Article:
It’s an ill wind that blows nobody any good. Covid-19 has triggered a surge in parties activating dispute resolution clauses, contributing to a boom in commercial arbitration cases globally. Singapore is seemingly among the principal beneficiaries, sharing the number one ranking for the first time, with London. 

Paul rogerson

Paul Rogerson

Yet there is rather more to this than a pandemic. Note too how the evolution of commercial arbitration maps the shifting sands of geopolitics. The city-state’s marketing efforts have not gone unnoticed, but the rise in cases comes as multinationals reportedly consider excluding Hong Kong from contracts amid tensions over the rule of law. Singapore is sitting pretty, as it is perceived to be neutral between the US and China.

And yet. Those sands shifted again earlier this year, with China’s egregious imposition of sanctions upon London’s Essex Court Chambers. Over time, will this give China influence over who gets assigned to arbitration work? Hong Kong, in the meantime, has retaliated with its own aggressive marketing campaign, fronted by secretary of justice Teresa Cheng. In a recent letter to the Financial Times, Cheng stressed that the number of arbitration cases handled in Hong Kong last year also rose, insisting that ‘courts in Hong Kong have a long record of neutral decision-making’.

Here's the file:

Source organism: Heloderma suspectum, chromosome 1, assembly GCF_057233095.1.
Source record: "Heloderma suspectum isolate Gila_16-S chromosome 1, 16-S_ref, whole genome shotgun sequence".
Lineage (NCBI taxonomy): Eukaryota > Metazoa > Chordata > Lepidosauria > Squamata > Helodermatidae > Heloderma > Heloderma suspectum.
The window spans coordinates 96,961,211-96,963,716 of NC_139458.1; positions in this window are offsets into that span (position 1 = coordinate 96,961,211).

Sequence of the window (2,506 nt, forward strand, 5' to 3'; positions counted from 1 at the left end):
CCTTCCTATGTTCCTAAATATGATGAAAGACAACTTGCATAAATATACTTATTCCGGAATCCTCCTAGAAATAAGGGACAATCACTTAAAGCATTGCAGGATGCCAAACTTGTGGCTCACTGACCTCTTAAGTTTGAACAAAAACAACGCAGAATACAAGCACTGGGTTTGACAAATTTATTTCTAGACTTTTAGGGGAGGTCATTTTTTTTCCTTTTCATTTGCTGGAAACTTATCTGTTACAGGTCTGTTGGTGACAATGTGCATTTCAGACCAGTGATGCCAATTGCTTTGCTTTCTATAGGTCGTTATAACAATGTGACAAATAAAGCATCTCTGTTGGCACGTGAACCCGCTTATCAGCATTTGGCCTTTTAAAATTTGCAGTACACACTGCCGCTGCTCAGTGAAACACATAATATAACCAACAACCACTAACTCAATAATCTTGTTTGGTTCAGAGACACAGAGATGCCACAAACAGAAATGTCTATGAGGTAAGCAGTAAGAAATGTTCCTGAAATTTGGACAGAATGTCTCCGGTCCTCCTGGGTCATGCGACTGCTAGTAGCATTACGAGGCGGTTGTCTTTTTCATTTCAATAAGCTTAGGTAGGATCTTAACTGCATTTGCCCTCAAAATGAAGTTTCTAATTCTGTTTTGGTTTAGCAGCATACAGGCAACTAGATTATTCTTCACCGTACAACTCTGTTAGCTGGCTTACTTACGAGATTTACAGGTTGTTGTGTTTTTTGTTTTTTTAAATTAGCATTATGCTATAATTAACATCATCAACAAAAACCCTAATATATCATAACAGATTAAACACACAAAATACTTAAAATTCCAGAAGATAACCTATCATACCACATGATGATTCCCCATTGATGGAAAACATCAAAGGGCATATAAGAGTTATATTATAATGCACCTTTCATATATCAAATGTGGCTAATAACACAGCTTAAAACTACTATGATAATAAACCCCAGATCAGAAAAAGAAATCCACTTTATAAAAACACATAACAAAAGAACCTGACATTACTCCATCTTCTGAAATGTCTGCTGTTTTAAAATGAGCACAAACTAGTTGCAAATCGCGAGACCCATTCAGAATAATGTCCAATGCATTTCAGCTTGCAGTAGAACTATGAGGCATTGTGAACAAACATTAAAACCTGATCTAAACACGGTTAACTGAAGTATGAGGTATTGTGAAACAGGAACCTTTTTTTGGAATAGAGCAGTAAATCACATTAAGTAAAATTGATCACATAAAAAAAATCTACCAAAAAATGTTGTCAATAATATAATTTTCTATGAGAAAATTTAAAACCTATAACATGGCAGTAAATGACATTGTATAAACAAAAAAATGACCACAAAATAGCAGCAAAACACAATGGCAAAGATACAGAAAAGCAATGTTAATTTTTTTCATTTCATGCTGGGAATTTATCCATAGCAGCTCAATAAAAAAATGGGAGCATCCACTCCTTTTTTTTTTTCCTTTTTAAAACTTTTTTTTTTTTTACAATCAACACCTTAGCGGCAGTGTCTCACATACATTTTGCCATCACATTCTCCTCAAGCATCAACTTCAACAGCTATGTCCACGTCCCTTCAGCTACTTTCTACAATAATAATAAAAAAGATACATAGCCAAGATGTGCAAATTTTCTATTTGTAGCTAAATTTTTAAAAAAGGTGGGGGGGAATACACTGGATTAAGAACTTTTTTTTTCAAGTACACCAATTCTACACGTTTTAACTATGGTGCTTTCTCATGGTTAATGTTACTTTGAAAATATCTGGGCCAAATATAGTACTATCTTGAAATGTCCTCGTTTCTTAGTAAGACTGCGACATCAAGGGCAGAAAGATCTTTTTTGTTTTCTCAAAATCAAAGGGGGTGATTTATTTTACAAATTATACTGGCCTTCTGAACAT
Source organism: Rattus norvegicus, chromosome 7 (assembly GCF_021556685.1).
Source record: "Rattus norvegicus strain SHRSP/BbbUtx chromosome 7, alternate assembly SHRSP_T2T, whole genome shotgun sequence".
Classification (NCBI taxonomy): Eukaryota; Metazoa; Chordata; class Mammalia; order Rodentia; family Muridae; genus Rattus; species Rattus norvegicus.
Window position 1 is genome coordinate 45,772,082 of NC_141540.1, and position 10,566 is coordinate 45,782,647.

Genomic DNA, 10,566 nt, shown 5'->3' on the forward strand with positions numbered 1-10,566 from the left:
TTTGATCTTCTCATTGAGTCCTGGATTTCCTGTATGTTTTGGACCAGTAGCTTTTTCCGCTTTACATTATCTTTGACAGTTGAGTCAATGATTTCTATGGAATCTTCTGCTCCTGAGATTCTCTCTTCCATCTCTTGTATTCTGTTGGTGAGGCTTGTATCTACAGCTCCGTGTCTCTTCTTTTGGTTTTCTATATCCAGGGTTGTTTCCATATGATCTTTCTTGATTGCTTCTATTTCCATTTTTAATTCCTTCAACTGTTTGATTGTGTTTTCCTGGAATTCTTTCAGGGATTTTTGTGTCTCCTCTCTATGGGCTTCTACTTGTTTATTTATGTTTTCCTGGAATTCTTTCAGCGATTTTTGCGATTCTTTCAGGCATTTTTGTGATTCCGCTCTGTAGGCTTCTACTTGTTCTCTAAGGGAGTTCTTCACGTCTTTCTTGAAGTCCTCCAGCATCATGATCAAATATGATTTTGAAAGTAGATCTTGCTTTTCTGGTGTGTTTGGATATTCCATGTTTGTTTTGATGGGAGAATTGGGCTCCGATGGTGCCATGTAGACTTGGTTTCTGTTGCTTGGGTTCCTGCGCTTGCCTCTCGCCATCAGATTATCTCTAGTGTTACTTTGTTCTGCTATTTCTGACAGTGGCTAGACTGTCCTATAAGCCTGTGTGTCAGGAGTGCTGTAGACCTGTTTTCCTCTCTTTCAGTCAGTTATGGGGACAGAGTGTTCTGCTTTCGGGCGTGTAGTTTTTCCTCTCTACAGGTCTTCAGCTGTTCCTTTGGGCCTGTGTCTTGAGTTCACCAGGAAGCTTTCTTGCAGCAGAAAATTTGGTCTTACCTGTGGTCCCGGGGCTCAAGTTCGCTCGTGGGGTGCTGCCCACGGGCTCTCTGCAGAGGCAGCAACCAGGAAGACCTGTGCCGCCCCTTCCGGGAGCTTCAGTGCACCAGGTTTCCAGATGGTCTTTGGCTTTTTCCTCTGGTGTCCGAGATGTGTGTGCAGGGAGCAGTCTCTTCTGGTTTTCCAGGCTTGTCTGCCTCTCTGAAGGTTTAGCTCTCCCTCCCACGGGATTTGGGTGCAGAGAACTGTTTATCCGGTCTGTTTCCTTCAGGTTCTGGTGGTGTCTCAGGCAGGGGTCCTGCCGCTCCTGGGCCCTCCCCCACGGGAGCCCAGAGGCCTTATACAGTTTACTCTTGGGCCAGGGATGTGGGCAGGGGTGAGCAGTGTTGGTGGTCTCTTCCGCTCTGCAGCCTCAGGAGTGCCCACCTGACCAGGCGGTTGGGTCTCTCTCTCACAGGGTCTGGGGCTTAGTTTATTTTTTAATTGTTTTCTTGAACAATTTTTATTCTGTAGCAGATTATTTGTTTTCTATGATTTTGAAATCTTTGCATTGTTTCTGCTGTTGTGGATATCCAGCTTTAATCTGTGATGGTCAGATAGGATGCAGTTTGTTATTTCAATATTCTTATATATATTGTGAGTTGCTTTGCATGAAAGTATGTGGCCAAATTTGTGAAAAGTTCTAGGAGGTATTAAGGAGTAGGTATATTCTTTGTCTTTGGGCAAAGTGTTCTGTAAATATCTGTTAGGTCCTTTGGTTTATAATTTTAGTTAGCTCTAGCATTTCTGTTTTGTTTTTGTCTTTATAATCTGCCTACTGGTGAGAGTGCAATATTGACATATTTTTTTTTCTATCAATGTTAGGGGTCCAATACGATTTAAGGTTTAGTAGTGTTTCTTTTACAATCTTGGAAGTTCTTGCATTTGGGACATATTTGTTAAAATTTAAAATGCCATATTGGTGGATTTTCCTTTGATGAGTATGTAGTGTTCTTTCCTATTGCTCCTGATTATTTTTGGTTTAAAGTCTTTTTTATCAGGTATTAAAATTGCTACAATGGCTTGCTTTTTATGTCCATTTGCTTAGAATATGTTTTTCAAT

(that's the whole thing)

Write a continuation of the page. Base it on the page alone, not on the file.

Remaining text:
And what of London? Singapore’s joint number one billing does not seem to be fazing practitioners here. The London Court of International Arbitration also reported bumper figures for 2020 – it received 444 referrals, including 407 arbitrations pursuant to the LCIA rules, together marking an all-time high and representing an 18% rise on 2019 alone. A rising tide lifts all boats. Or most boats anyway. Paris does not seem to have enjoyed the Brexit dividend that many predicted. At least not yet.

What is certain is that the future of commercial arbitration will be determined by political exigencies as well as less elevated considerations such as cost and convenience. Fresh into the fray is chief justice of India NV Ramana, who declared only this month that he would seek the help of his counterpart in Singapore to establish an international arbitration centre in Hyderabad.